In addition, Fisher offered some tactics for recruiting and retaining women advisors in the financial-services industry. They include:
*Recruiters should keep in mind that when women are seeking employment in the industry, not all of them are motivated solely by money.
They also care about the number of people they can positively impact. As a result, the message recruiters should focus on is: “The financial-services industry provides you with the opportunity to help others.”
* Recruiters should be careful in using the word “flexibility” to describe one of the benefits of working as an agent or advisor because many women do not like the word “flexibility;” they prefer the word “control” instead.
*When recruiters are trying to recruit women to their organizations, they should have photographs of senior women executives, as well as of men, on the walls of their offices.
As female candidates are assessing organizations that they are interested in working for, many want to see that it is possible for them to aspire to leadership positions in the organization. “Women want to see what their career path with that organization is like,” Fisher said.
*During job interviews, recruiters should not ask female candidates about their children; instead, they should ask about their families.
Reaching different groups
After a short break, Cammie Scott asked participants to break into small groups and take part in Table Exercises designed to help them develop market strategies for the following Women’s Groups:
*Caretakers for Parents
*Parents of Special-Needs Children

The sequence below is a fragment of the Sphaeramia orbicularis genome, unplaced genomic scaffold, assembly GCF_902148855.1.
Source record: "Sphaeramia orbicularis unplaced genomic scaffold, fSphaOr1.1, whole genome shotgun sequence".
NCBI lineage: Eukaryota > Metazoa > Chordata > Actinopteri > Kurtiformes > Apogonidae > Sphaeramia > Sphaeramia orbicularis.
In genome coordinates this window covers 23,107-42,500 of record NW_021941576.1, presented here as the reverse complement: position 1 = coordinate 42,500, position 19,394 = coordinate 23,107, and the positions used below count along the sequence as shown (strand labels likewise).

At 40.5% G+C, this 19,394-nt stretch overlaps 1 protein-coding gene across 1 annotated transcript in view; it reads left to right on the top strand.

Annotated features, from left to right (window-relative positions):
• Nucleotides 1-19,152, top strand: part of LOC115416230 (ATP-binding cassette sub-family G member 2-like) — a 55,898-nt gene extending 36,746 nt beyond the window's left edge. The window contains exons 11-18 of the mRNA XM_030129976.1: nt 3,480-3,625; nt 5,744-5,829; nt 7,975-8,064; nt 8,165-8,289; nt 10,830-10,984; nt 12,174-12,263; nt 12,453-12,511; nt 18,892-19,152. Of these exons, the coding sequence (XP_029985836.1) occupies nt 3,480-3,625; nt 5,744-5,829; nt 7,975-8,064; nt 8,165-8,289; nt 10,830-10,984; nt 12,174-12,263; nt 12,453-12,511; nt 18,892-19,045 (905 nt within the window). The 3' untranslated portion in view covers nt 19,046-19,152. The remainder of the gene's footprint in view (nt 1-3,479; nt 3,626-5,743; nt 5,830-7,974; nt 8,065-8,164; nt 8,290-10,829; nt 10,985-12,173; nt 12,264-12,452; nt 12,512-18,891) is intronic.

*Remarried with Mixed Family
Participants were provided with case studies of women representing each of these groups and asked to come up with strategies for building effective market-development plans.
At the end of the exercises, participants had developed some useful strategies for finding success in their markets. For example, those who worked on the “Market Plan for Widows” offered the following advice:
*The mission statement for this group should be: To create a plan that meets both the short- and long-term needs of this group.
*Position yourself as the go-to advisor for this segment.
*Establish relationships with support groups, estate planners, and school counselors.
*Develop connections with other professionals you can refer your clients to.
*Skills needed to work successfully in this market include empathy, patience, good listening skills, resourcefulness and ability to think outside the box.
As the symposium drew to a close, Fisher reminded attendees that there is still a lot of work to be done in the women’s market. In working with women, she emphasized, soft skills are just as important as hard skills. Also, you need to know your facts and figures–and learn how to use them to recruit women and as you work with different groups.
Scott then thanked all of the participants for attending the symposium and announced the topic for the next NAIFA Symposium: Multicultural Markets. This meeting will take place from May 13 to May 15, 2019.